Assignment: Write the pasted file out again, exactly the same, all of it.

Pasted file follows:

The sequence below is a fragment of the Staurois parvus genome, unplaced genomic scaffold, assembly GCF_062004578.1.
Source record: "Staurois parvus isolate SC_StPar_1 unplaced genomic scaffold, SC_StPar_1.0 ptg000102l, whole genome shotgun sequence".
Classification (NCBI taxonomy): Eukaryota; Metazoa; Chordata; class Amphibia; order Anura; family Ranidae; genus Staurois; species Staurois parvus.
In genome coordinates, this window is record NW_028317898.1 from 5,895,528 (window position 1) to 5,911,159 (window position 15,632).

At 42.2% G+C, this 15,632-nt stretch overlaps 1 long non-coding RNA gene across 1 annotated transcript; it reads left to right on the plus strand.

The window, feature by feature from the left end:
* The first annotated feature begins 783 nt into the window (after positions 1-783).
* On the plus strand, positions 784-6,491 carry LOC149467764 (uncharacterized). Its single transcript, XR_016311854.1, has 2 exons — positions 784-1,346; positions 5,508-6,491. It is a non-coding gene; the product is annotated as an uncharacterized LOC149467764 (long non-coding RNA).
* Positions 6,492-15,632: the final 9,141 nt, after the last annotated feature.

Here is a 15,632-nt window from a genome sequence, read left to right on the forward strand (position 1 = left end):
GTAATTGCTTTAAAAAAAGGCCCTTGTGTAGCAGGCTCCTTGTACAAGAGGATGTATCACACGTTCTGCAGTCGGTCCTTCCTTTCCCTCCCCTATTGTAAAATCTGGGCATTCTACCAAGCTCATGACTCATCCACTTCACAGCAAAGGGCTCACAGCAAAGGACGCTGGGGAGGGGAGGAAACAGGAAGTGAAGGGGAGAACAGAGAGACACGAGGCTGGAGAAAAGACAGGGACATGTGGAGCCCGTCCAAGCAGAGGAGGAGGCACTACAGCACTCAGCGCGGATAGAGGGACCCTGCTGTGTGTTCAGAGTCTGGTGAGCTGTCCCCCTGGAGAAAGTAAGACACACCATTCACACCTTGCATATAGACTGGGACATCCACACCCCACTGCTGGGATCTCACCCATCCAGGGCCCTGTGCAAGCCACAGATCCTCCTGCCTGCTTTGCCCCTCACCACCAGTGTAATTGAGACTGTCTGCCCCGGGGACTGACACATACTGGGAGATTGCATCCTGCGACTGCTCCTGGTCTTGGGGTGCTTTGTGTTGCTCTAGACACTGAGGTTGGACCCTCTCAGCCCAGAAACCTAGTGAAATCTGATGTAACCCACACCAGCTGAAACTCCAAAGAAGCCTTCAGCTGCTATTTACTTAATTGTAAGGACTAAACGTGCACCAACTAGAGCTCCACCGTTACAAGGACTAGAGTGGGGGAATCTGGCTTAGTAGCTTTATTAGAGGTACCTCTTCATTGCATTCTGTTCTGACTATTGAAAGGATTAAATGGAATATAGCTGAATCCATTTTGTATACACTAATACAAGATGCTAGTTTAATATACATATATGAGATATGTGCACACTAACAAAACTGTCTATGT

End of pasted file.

The sequence below is a fragment of the Staurois parvus genome, unplaced genomic scaffold, assembly GCF_062004578.1.
Source record: "Staurois parvus isolate SC_StPar_1 unplaced genomic scaffold, SC_StPar_1.0 ptg000102l, whole genome shotgun sequence".
Classification (NCBI taxonomy): Eukaryota; Metazoa; Chordata; class Amphibia; order Anura; family Ranidae; genus Staurois; species Staurois parvus.
In genome coordinates, this window is record NW_028317898.1 from 5,895,528 (window position 1) to 5,911,159 (window position 15,632).

At 42.2% G+C, this 15,632-nt stretch overlaps 1 long non-coding RNA gene across 1 annotated transcript; it reads left to right on the plus strand.

The window, feature by feature from the left end:
* The first annotated feature begins 783 nt into the window (after positions 1-783).
* On the plus strand, positions 784-6,491 carry LOC149467764 (uncharacterized). Its single transcript, XR_016311854.1, has 2 exons — positions 784-1,346; positions 5,508-6,491. It is a non-coding gene; the product is annotated as an uncharacterized LOC149467764 (long non-coding RNA).
* Positions 6,492-15,632: the final 9,141 nt, after the last annotated feature.

Here is a 15,632-nt window from a genome sequence, read left to right on the forward strand (position 1 = left end):
GTAATTGCTTTAAAAAAAGGCCCTTGTGTAGCAGGCTCCTTGTACAAGAGGATGTATCACACGTTCTGCAGTCGGTCCTTCCTTTCCCTCCCCTATTGTAAAATCTGGGCATTCTACCAAGCTCATGACTCATCCACTTCACAGCAAAGGGCTCACAGCAAAGGACGCTGGGGAGGGGAGGAAACAGGAAGTGAAGGGGAGAACAGAGAGACACGAGGCTGGAGAAAAGACAGGGACATGTGGAGCCCGTCCAAGCAGAGGAGGAGGCACTACAGCACTCAGCGCGGATAGAGGGACCCTGCTGTGTGTTCAGAGTCTGGTGAGCTGTCCCCCTGGAGAAAGTAAGACACACCATTCACACCTTGCATATAGACTGGGACATCCACACCCCACTGCTGGGATCTCACCCATCCAGGGCCCTGTGCAAGCCACAGATCCTCCTGCCTGCTTTGCCCCTCACCACCAGTGTAATTGAGACTGTCTGCCCCGGGGACTGACACATACTGGGAGATTGCATCCTGCGACTGCTCCTGGTCTTGGGGTGCTTTGTGTTGCTCTAGACACTGAGGTTGGACCCTCTCAGCCCAGAAACCTAGTGAAATCTGATGTAACCCACACCAGCTGAAACTCCAAAGAAGCCTTCAGCTGCTATTTACTTAATTGTAAGGACTAAACGTGCACCAACTAGAGCTCCACCGTTACAAGGACTAGAGTGGGGGAATCTGGCTTAGTAGCTTTATTAGAGGTACCTCTTCATTGCATTCTGTTCTGACTATTGAAAGGATTAAATGGAATATAGCTGAATCCATTTTGTATACACTAATACAAGATGCTAGTTTAATATACATATATGAGATATGTGCACACTAACAAAACTGTCTATGT